January 24, 2014

Sleepwalking Into Censorship: How Internet Freedom Is Under Threat

In a US Court last week, the concept of net neutrality received a blow to the head from which it may not recover. Why is this important? Net neutrality is the principle that no content gets preferential treatment on the internet. All data is treated and transmitted in the same way, at the same speed, whether coming from a multi-billion dollar company or from a self-hosted blog. This idea has been a guiding principle in the development of the internet to date, but also something that a couple of big digital players have been fighting hard against. The most active of these are American internet service providers (ISPs) Verizon and Comcast. The Federal Communications Commission is the body set up by US government to regulate companies who provide means of communication to people, originally dealing with telephone companies. ISPs now fall under their jurisdiction.
Verizon have long been challenging the rules they are governed by. Last week, they won a major victory in that battle, forcing the FCC to accept that their application of their own regulations was wrong. You can read the ruling here (PDF).

The Quietus

December 16, 2013

Judge Deals Blow to NSA Phone Spying

WASHINGTON—A federal judge on Monday ruled against the National Security Agency's collection of phone records, saying the program "almost certainly does violate" the Constitution.
However, the ruling will have little immediate effect and faces a lengthy future of court proceedings.

December 12, 2013

Freakishly realistic telemarketing robots are denying they're robots

This is how it starts, people. First we get our chatbots to sound and act realistic — and then we get them to convince everyone they're actually human. Listen to this crazy conversation between Time's Michael Scherer and a telemarketing robot who refuses to admit her true artificial nature.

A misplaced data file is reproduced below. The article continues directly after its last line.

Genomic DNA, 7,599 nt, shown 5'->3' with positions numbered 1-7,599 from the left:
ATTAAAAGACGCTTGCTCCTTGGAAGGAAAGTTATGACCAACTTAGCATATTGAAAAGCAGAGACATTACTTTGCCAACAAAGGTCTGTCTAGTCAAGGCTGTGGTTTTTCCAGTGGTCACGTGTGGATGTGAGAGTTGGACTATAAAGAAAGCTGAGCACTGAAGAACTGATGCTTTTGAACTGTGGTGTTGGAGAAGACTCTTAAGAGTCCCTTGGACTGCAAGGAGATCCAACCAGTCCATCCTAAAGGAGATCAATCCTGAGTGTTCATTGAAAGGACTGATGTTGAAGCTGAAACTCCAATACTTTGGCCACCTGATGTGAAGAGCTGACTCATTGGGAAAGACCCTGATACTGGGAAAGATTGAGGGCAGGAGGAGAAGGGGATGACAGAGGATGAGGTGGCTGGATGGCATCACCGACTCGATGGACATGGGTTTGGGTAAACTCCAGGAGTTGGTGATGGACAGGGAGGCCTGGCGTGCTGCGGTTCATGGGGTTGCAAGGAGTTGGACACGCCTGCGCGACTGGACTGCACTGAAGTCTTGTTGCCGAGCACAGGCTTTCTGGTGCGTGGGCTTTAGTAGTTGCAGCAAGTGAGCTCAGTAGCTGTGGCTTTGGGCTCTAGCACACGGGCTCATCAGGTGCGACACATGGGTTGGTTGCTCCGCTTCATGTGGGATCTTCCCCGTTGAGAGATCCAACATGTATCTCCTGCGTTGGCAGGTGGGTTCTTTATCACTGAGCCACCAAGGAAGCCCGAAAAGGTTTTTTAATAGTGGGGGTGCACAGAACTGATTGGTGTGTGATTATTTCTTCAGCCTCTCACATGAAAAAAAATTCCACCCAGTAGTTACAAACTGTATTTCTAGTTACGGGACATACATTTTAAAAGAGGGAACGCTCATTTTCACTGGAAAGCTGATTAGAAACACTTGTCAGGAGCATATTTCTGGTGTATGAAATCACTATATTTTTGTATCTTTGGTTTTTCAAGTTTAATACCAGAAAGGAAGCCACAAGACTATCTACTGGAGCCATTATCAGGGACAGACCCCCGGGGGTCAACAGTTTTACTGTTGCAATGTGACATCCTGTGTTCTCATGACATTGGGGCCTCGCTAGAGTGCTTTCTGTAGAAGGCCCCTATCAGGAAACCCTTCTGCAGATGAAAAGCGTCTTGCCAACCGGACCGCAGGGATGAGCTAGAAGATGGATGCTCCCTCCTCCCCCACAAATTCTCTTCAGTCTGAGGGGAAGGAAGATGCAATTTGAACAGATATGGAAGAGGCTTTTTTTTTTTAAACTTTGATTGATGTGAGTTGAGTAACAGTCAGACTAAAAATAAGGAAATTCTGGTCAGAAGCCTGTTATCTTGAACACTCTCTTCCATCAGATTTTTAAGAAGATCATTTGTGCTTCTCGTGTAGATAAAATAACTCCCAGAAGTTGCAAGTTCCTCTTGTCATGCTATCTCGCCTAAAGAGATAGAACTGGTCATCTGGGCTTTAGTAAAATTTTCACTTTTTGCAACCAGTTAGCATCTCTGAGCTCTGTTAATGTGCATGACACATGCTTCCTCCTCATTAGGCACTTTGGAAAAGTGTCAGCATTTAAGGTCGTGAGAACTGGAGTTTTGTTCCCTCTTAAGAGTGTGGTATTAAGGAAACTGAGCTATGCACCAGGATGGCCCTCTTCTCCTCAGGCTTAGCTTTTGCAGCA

Recently, Time Washington Bureau Chief Michael Scherer received a phone call from an apparently bright and engaging woman asking him if he wanted a deal on his health insurance. But he soon got the feeling something wasn't quite right.
After asking the telemarketer point blank if she was a real person or a computer-operated robot, she chuckled charmingly and insisted she was real. Looking to press the issue, Scherer asked her a series of questions, which she promptly failed. Such as, "What vegetable is found in tomato soup?" To which she responded by saying she didn't understand the question. When asked what day of the week it was yesterday, she complained of a bad connection (ah, the oldest trick in the book).
Here, listen for yourself:

August 30, 2013

The Black Budget

Covert action. Surveillance. Counterintelligence. The U.S. “black budget” spans over a dozen agencies that make up the National Intelligence Program.

The Washington Post

August 29, 2013

50 years later, hotline to Moscow still relevant

HAGERSTOWN, Md. (AP) - The Washington-Moscow Hot Line, used by U.S. and Russian leaders for frank discussions about crises including the 1967 Six-Day War and the Soviet Union's 1979 invasion of Afghanistan, marks its 50th birthday Thursday with the nations still grappling with competing interests in regional conflicts.